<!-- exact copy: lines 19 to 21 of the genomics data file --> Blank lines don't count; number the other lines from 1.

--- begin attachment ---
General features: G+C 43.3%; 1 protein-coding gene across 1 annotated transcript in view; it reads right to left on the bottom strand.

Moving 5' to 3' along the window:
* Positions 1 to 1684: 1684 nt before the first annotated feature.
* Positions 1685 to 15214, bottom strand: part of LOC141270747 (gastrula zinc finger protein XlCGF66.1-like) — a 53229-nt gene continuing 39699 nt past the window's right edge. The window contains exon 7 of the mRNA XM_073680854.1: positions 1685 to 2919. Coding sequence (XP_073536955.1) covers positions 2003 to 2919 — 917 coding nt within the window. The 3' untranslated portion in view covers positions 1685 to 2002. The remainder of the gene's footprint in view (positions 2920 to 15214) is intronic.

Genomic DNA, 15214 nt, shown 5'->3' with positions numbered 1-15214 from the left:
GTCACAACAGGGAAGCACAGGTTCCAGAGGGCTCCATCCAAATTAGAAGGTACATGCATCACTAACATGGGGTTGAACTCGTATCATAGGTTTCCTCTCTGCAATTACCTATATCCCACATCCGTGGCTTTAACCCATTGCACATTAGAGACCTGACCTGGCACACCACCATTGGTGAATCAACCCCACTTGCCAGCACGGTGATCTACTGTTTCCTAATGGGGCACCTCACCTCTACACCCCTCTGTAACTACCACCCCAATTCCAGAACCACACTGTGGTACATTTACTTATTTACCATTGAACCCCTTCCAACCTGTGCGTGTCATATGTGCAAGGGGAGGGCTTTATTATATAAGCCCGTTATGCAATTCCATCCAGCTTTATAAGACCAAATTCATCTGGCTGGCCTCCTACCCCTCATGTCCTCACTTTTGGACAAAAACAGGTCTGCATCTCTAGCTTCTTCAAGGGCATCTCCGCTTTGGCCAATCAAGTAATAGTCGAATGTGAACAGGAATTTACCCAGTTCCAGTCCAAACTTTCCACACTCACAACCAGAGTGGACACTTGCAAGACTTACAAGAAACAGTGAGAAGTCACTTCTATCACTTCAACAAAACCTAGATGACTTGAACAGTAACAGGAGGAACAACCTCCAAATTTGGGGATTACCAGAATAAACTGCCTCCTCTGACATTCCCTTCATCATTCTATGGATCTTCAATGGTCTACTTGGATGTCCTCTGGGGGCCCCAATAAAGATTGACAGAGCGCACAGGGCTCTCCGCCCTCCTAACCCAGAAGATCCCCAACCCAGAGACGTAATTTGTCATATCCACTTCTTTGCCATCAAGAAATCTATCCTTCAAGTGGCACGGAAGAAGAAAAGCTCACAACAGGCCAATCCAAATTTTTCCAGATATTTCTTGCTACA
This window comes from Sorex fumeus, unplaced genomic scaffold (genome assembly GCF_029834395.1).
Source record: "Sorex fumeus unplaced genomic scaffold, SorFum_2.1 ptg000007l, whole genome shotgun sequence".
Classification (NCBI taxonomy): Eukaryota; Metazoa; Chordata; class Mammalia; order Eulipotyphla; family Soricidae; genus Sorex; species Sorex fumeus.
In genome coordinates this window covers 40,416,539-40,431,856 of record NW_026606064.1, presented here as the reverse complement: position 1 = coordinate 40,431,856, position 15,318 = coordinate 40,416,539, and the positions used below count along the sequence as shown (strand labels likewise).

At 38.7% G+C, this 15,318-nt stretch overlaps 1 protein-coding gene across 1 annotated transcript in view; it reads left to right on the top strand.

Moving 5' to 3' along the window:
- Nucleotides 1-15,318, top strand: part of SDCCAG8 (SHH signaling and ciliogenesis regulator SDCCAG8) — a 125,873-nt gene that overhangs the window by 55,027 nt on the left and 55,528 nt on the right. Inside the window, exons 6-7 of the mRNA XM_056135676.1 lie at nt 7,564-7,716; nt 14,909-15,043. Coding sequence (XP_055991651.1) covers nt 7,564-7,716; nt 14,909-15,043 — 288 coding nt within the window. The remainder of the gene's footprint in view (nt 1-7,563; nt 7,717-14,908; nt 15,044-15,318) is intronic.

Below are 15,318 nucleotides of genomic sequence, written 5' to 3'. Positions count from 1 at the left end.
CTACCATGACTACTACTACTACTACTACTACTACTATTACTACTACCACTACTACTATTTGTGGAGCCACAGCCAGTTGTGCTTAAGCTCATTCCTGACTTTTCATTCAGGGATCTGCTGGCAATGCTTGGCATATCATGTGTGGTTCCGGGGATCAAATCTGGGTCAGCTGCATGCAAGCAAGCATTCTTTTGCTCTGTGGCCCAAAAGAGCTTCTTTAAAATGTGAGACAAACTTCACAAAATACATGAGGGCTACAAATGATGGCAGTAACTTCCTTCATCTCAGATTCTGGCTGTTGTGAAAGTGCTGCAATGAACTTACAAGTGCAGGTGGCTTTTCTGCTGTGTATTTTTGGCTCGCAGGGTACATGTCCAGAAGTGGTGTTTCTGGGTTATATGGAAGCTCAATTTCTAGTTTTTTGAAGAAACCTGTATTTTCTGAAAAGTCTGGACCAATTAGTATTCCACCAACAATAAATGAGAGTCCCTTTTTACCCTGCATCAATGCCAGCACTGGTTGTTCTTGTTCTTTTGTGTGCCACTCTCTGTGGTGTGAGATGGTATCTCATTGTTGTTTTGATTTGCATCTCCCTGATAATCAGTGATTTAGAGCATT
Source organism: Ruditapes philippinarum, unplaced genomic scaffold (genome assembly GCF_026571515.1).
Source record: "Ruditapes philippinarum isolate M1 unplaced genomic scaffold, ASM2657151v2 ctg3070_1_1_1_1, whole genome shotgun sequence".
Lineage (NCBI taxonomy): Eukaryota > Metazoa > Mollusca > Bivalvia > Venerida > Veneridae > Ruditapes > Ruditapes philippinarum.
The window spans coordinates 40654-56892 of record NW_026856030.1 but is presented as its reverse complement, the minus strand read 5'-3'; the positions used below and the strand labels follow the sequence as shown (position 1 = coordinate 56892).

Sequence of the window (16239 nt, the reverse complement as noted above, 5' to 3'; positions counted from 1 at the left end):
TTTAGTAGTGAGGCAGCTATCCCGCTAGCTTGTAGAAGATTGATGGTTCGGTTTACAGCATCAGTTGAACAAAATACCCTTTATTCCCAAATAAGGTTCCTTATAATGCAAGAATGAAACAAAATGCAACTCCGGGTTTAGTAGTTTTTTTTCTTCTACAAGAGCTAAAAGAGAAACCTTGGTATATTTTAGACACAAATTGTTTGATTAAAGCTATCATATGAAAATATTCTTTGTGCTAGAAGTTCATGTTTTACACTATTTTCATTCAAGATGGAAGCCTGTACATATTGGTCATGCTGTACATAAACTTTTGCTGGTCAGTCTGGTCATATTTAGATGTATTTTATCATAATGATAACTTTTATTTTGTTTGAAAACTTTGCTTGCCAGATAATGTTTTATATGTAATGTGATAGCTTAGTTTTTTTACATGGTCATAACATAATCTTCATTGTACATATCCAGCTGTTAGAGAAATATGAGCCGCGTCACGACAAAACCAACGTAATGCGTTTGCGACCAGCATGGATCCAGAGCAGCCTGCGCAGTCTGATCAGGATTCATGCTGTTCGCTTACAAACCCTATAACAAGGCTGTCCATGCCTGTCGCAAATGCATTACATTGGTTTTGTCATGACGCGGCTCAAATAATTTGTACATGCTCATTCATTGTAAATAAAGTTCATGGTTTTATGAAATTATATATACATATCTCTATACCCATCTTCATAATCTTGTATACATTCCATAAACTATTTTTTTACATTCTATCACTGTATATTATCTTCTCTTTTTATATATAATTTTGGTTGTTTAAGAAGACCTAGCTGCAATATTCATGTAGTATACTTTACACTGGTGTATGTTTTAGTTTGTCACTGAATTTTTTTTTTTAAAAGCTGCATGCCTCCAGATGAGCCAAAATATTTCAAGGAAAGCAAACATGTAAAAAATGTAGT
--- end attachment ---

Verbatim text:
The window spans coordinates 40654-56892 of record NW_026856030.1 but is presented as its reverse complement, the minus strand read 5'-3'; the positions used below and the strand labels follow the sequence as shown (position 1 = coordinate 56892).

Sequence of the window (16239 nt, the reverse complement as noted above, 5' to 3'; positions counted from 1 at the left end):
TTTAGTAGTGAGGCAGCTATCCCGCTAGCTTGTAGAAGATTGATGGTTCGGTTTACAGCATCAGTTGAACAAAATACCCTTTATTCCCAAATAAGGTTCCTTATAATGCAAGAATGAAACAAAATGCAACTCCGGGTTTAGTAGTTTTTTTTCTTCTACAAGAGCTAAAAGAGAAACCTTGGTATATTTTAGACACAAATTGTTTGATTAAAGCTATCATATGAAAATATTCTTTGTGCTAGAAGTTCATGTTTTACACTATTTTCATTCAAGATGGAAGCCTGTACATATTGGTCATGCTGTACATAAACTTTTGCTGGTCAGTCTGGTCATATTTAGATGTATTTTATCATAATGATAACTTTTATTTTGTTTGAAAACTTTGCTTGCCAGATAATGTTTTATATGTAATGTGATAGCTTAGTTTTTTTACATGGTCATAACATAATCTTCATTGTACATATCCAGCTGTTAGAGAAATATGAGCCGCGTCACGACAAAACCAACGTAATGCGTTTGCGACCAGCATGGATCCAGAGCAGCCTGCGCAGTCTGATCAGGATTCATGCTGTTCGCTTACAAACCCTATAACAAGGCTGTCCATGCCTGTCGCAAATGCATTACATTGGTTTTGTCATGACGCGGCTCAAATAATTTGTACATGCTCATTCATTGTAAATAAAGTTCATGGTTTTATGAAATTATATATACATATCTCTATACCCATCTTCATAATCTTGTATACATTCCATAAACTATTTTTTTACATTCTATCACTGTATATTATCTTCTCTTTTTATATATAATTTTGGTTGTTTAAGAAGACCTAGCTGCAATATTCATGTAGTATACTTTACACTGGTGTATGTTTTAGTTTGTCACTGAATTTTTTTTTTTAAAAGCTGCATGCCTCCAGATGAGCCAAAATATTTCAAGGAAAGCAAACATGTAAAAAATGTAGT